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ESL Recipe Lesson Plan: Practice the Imperative Mood

ESL Recipe Lesson Plan: Practice the Imperative Mood

Many English language learners hope to function fully and completely in the English language. Learning to follow and write recipes is one such function of the language. ESL teachers can use the following lesson plan to teach ESL students about recipes in English as well as to practice the imperative mood. The following sections outline teaching activities for introducing English language students to the genre of the recipe.

ESL Cooking Vocabulary

Begin the ESL recipe lesson by introducing some important vocabulary needed for talking about cooking. The following vocabulary words are common English verbs found in recipes:

  • add
  • bake
  • barbecue
  • beat
  • blend
  • boil
  • broil
  • brown
  • chop
  • combine
  • cook
  • cube
  • cut
  • dice
  • drain
  • fold in
  • fry
  • grate
  • knead
  • marinate
  • mince
  • peel
  • puree
  • refrigerate
  • roast
  • sauté
  • sear
  • separate
  • serve
  • slice
  • simmer
  • strain
  • toast
  • toss
  • whip

In addition to important verbs, also teach the vocabulary words for appliances and utensils frequently mentioned in recipes written in English such as the following:

  • baking dish
  • blender
  • bowl
  • cake pan
  • can
  • coffee maker
  • cookie sheet
  • cup
  • cutting board
  • dish
  • food processor
  • fork
  • frying pan
  • grater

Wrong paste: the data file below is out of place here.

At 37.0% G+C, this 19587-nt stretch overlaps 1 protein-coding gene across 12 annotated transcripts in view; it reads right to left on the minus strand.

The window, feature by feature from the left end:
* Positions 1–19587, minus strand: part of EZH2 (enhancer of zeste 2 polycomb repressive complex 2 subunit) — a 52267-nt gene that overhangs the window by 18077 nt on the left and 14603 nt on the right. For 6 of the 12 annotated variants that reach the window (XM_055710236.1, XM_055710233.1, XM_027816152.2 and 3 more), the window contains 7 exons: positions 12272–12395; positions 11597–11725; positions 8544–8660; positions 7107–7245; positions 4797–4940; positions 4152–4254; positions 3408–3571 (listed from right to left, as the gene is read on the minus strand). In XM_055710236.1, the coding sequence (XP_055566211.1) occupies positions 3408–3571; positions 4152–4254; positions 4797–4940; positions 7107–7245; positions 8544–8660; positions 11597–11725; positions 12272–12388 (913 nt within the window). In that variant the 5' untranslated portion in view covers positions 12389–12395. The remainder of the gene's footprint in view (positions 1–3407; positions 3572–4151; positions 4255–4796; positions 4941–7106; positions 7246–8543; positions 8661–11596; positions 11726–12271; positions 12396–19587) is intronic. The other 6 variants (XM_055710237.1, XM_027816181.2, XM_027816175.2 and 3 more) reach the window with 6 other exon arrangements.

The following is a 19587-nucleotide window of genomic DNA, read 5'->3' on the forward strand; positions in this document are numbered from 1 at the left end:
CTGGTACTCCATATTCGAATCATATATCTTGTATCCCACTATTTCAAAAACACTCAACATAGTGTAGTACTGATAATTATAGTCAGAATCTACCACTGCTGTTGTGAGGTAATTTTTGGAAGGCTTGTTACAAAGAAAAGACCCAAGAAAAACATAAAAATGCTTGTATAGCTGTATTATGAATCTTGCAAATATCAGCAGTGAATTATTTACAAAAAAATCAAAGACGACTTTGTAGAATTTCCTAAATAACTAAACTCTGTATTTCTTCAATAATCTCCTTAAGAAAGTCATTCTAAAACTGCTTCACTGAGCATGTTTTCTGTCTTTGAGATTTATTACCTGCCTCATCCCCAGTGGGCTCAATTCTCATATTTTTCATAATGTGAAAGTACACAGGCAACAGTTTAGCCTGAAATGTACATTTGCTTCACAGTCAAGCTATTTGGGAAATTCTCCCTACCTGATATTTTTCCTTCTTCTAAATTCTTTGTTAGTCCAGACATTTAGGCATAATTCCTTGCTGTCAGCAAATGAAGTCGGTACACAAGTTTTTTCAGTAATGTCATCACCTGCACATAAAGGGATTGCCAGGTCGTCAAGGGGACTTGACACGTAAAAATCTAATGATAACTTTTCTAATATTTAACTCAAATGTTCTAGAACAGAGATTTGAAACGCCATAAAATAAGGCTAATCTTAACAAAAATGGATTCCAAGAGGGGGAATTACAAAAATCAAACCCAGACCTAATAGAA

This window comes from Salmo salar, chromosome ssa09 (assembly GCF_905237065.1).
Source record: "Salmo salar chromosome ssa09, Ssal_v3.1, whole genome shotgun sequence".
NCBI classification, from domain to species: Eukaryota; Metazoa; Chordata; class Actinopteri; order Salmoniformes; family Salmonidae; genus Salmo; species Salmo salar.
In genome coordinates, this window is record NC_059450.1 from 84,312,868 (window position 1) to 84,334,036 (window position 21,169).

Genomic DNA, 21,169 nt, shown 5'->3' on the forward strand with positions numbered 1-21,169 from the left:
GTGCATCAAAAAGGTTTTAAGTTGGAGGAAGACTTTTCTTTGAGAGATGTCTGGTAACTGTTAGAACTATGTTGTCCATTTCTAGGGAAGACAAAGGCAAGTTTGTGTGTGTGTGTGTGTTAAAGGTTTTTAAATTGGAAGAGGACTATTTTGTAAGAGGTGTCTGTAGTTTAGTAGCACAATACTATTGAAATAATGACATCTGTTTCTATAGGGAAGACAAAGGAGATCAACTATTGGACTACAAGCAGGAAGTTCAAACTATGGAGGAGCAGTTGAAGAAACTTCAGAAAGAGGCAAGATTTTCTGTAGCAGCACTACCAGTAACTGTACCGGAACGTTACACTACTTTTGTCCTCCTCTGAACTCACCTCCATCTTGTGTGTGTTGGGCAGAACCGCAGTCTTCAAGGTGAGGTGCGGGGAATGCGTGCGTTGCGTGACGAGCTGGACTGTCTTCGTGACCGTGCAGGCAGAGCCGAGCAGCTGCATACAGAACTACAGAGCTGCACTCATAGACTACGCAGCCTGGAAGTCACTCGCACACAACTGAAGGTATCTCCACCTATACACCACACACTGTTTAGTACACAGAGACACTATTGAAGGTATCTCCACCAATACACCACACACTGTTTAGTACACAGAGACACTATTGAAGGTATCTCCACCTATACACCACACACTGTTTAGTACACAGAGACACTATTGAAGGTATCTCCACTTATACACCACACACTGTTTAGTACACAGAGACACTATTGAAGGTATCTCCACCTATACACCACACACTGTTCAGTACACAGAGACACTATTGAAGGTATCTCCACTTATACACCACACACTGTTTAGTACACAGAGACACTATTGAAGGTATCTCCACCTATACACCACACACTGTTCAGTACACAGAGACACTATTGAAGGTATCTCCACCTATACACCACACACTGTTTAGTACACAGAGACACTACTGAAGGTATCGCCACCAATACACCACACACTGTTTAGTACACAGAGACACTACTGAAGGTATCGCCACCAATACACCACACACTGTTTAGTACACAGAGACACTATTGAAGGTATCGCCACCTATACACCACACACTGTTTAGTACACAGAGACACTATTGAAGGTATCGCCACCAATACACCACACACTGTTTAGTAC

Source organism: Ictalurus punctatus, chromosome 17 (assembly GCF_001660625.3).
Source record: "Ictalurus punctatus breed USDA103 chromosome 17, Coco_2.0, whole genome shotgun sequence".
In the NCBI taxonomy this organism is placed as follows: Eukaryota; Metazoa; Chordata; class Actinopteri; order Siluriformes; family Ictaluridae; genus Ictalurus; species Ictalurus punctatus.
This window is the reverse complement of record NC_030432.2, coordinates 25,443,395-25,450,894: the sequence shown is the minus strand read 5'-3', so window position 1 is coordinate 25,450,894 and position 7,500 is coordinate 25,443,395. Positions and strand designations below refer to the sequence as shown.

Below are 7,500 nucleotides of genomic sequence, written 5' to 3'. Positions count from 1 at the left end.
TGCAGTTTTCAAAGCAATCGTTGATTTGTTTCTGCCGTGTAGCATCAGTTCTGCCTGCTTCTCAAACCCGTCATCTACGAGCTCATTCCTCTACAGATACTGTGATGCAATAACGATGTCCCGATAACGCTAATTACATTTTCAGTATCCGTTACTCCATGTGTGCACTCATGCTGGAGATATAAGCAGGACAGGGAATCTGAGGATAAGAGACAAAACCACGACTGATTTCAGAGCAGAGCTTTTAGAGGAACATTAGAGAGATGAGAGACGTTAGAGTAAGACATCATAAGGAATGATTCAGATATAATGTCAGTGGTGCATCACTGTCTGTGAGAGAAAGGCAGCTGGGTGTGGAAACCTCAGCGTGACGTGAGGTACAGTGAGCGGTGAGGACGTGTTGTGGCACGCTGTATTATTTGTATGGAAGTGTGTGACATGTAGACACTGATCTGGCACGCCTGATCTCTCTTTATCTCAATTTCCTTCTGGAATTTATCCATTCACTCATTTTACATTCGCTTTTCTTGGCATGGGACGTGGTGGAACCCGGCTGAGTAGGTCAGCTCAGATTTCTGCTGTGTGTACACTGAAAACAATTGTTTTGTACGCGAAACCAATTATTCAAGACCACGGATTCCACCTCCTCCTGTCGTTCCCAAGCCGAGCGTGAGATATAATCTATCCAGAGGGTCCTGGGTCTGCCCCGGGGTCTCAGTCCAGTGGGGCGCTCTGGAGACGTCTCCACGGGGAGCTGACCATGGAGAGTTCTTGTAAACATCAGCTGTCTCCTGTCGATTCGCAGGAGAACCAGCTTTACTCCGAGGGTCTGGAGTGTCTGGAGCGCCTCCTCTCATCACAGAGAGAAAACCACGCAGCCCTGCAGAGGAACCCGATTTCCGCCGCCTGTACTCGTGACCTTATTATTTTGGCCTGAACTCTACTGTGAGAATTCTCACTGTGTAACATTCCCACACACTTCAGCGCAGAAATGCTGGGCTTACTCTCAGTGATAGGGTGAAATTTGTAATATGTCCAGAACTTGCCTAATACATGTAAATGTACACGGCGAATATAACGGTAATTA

• jar
  • juicer
  • knife
  • ladle
  • microwave
  • mixer
  • mixing bowl
  • oven
  • pan
  • refrigerator
  • rolling pin
  • saucepan
  • spatula
  • spoon
  • springform pan
  • stove
  • toaster
  • whisk

Finally review any food vocabulary that the ESL language students already known such as the foods listed in English Language Vocabulary: Thanksgiving and English Language Vocabulary: Christmas. Teach additional food vocabulary as necessary.

English Imperative

In English, recipes largely contain verbs conjugated into the imperative mood. The imperative mood allows speakers to make direct commands, express requests, and grant or deny permission. Examples of verbs in the imperative mood include the following:

  • Boil the potatoes.
  • Dice the vegetables.
  • Do not overcook the pasta.
  • Do not melt the butter.

After teaching the cooking vocabulary, review the imperative mood of English verbs with the ESL students.

Recipe ESL Activity

With knowledge of cooking vocabulary and the imperative mood, English language learners can master the genre of the recipe. Some fun ESL recipe activities include the following:

Provide the ESL students with recipes appropriate for the proficiency level of each student. Either in class or at home, the students should follow the recipes and prepare the food. Optional: The ESL students can share their creations with the entire class.

Have the ESL students write down their own favorite recipe in English. The recipes can be for foods the students enjoy from their native cultures or just recipes that the students enjoy. Optional: Have the ESL students exchange recipes, or create a recipe book from all the recipes the students bring in.

Learning to follow a recipe in English is one skill that many ESL students must learn to master in order to function fully in the English language. This ESL recipe lesson plan will help English language teachers help their students accomplish this skill. An ESL lesson focusing on recipes also allows English language learners to practice using verbs in the imperative mood.

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